Why the focus on international travel and teaching?

Anne, Jessica and Eric Hieser in Japan

Anne, Jessica and Eric Hieser in Japan
October 1980

Why not? I have always been fascinated with learning about other cultures. I think cross-cultural sensitivity is important. It helps you to be open to the views and ideas of others.

Working at some of the highly respected American and international schools around the world has helped me gain a perspective on and a respect for the views of others as being very powerful in problem solving.  I have come to firmly believe that including diverse perspectives enables the whole to become greater than the sum of the parts.  Living in other cultures helps one think outside the box and consider options and possibilities that may be beyond one’s own original consciousness.

American School in Japan, Tokyo, Japan, (1978-90)

Zurich International School, Zurich, Switzerland (1990-98)

Escola Graduada (the American School of Sao Paulo), Sao Paulo, Brazil, (1998-2002)

Reprinted from “The Global Footprint of Sturgis Faculty” Sturgis Soundings Magazine (Fall 2011)

What is a “charter public” school? Who gets to attend?

Sturgis is a charter school, separate from the local school district, while it is public in that student tuition comes from the state. Admission to the school is non-selective, meaning it is determined entirely on the basis of a yearly lottery.

IB World SchoolWhat is emphasized in the International Baccalaureate Programme?

It offers a broad preparation in liberal arts and sciences. It’s focused on habits of mind and strategies for thinking critically, not on memorization of lists of facts. An important course at our school is called “The Theory of Knowledge,” where students learn to question the premises behind statements, beliefs and arguments. They explore issues of philosophy, ethics, perception, emotion. They become thoughtful consumers of information. We apply what we call an O, P, V, L approach to evaluating any piece of information, or for evaluating anything, really. First you look at the origin, the source. Then you ask, what is the purpose behind this? What is the source trying to achieve? What is the value of this, and what are its limitations?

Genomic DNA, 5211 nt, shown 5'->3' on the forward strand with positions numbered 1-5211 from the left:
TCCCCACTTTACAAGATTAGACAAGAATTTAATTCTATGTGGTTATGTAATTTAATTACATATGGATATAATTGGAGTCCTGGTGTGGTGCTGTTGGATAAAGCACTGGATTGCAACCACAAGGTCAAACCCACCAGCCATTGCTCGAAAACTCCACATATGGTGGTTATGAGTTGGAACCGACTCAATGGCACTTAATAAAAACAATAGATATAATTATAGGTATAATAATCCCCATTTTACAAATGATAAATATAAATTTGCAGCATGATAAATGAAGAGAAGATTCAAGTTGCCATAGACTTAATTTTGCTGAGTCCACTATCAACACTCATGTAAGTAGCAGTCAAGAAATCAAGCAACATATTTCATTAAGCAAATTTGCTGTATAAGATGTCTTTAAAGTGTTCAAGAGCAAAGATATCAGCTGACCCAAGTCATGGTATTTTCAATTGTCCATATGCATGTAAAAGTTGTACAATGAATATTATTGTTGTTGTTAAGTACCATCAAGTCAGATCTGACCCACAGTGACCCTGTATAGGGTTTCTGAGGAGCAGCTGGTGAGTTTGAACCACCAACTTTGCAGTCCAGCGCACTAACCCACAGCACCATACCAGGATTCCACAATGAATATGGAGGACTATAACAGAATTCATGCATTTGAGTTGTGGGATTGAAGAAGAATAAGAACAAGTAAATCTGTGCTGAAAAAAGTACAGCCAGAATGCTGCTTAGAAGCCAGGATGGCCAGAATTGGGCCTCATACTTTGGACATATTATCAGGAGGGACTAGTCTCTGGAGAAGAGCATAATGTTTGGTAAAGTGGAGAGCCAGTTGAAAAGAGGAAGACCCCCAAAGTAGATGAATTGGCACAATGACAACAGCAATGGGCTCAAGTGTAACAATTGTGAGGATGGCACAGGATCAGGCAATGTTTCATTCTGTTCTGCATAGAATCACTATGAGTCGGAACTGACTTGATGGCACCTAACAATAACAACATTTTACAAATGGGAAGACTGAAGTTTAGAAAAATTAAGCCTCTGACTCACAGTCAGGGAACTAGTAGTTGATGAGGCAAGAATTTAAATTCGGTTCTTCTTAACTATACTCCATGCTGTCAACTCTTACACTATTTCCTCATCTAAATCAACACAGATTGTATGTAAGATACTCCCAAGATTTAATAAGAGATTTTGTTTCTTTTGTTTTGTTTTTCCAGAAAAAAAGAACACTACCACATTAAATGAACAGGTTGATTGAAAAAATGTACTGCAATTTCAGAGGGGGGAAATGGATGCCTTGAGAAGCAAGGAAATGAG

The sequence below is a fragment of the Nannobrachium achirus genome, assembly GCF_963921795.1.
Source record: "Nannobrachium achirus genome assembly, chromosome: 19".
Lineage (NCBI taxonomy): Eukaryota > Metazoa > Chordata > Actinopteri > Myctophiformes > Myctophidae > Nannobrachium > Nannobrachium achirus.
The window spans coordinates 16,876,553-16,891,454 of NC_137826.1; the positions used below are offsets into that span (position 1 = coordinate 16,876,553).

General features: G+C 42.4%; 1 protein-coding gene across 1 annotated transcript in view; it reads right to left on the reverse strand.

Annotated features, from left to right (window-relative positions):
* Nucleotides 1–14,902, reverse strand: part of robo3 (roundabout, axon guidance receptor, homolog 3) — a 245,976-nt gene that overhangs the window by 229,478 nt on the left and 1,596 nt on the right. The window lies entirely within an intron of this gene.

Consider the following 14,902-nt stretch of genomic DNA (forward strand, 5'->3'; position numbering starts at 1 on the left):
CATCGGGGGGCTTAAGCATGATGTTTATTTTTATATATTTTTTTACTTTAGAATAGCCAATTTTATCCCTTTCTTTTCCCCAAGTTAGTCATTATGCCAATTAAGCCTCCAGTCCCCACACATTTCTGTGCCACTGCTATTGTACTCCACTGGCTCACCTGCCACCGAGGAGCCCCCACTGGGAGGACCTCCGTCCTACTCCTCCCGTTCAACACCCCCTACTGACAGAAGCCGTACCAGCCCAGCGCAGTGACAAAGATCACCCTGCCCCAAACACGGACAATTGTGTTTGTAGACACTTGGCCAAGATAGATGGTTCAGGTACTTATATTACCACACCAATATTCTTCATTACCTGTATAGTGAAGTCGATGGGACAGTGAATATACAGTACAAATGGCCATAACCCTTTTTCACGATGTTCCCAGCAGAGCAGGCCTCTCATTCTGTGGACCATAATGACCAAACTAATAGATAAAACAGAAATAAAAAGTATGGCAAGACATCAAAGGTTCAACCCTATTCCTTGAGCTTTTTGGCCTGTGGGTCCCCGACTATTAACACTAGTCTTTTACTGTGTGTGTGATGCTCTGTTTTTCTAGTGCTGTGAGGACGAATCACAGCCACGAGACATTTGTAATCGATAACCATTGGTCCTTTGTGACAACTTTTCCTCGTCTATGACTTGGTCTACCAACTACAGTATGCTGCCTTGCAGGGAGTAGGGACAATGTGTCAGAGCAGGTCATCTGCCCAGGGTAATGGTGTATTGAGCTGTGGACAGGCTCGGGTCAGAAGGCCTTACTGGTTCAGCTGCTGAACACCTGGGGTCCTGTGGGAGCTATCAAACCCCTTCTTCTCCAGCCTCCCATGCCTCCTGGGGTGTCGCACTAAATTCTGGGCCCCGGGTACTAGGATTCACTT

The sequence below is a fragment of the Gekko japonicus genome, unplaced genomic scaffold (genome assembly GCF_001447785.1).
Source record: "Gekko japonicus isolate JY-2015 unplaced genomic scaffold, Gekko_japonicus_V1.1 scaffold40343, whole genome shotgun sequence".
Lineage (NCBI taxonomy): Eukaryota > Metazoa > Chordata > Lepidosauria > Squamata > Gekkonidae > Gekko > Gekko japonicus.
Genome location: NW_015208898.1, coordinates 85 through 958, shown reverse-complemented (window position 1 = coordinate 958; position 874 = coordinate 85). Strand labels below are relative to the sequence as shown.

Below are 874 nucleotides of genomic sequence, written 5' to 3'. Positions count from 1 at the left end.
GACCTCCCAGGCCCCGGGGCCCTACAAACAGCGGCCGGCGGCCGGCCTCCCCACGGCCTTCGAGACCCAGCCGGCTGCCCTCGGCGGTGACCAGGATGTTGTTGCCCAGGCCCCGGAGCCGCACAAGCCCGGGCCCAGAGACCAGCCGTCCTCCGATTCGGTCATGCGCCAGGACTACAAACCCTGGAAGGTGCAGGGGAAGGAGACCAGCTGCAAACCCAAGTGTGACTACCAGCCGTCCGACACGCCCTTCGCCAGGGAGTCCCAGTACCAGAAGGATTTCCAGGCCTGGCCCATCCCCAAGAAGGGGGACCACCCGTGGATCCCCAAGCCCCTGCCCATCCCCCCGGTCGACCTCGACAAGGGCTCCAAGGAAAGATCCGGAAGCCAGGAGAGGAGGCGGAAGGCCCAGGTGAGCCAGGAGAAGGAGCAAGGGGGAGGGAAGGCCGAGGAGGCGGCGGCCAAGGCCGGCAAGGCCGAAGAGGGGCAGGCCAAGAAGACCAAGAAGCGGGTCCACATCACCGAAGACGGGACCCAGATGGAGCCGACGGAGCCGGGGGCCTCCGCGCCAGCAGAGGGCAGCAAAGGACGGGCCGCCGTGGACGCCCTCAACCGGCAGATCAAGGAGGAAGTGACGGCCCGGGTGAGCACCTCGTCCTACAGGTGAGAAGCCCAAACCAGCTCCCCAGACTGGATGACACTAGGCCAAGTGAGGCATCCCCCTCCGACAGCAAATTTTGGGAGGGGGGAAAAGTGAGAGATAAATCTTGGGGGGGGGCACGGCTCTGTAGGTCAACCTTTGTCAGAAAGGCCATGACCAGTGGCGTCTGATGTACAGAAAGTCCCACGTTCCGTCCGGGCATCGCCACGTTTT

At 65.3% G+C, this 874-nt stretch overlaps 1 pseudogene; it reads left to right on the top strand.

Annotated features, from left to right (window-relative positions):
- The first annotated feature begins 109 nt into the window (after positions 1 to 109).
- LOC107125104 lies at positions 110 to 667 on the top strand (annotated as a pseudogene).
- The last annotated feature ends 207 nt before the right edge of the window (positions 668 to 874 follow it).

Does the faculty at Sturgis School have special training? How are students evaluated?

Our teachers have degrees in the subjects they teach, and they all attend International Baccalaureate training.* Many have experience teaching abroad in IBP schools. They work collaboratively, working together to see that students get the individual attention they need. There is a lot of mutual respect between students and teachers here. Virtually all assessment is done by essay writing and problem-solving. There is very little multiple choice, no ‘gotcha’ questions. We’re interested in finding out what our students know, not what they don’t know.

* For more information on IB Training, see Faculty Attend IB Training Workshops

Sports are so integral to the high school experience. Does Sturgis have traditional sports programs?

We have 23 athletic teams that play in a league with schools of similar size. There’s soccer, cross-country, tennis, baseball. We play to win, and we hold our own, but we also play for the deeper values to be learned, like sportsmanship, teamwork, perseverance and camaraderie.

What do you hear from Sturgis School alumni? Where are they now?

I often hear, “it was hard, but it was worth it.” Many former students tell me that their first two years of college were easier than their last two at Sturgis. Five former Sturgis students are now teachers at the school. Our grads hold all kinds of positions. Some are artists, one is a composer in Hollywood, another does cancer research at a joint MIT-Harvard program, another manages the Boston Bruins Foundation. Some go into the Coast Guard or other branches of the military.

Eric Hieser Addresses Class of 2014
on Opening Day at New West Campus

Given the demand and long list of applicants, what does the future look like for Sturgis?

We have expanded to two locations. Our East Campus is comprised of five separate building locations in downtown Hyannis, and we have a newly built school, our West Campus, located next to the Cape Cod Melody Tent. I’m not sure what the future looks like, though we are always trying to determine how to serve the community in the best way we can. I’ll continue to do what I’ve attempted to do all along—I try to hire great people, then stay out of their way. I like to say that buildings don’t make schools, people make schools.

You are recognized for your collaborative approach to educational leadership. Are there particular books that helped guide you?

For those interested in leadership, the cutting edge of education reform, and developing vibrant school cultures, I recommend the following books for providing me with many of the guiding principles for what we do at Sturgis:

  • Leadership from the Inside Out by Kevin Cashman
  • The Human Side of School Change by  Robert Evans
  • Good to Great by Jim Collins
  • The Culture of the School and the Problem of Change by Seymour Sarason
  • The Fourth Way: the Inspiring Future for Educational Change by Andrew Hargreaves
  • Shaping School Culture: Pitfalls, Paradoxes, and Promises by Terrence Deal & Kent D. Peterson
  • Working with Emotional Intelligence by Daniel Goleman

(Reprinted from “All Time Favorite Books” Sturgis Soundings (Winter 2010)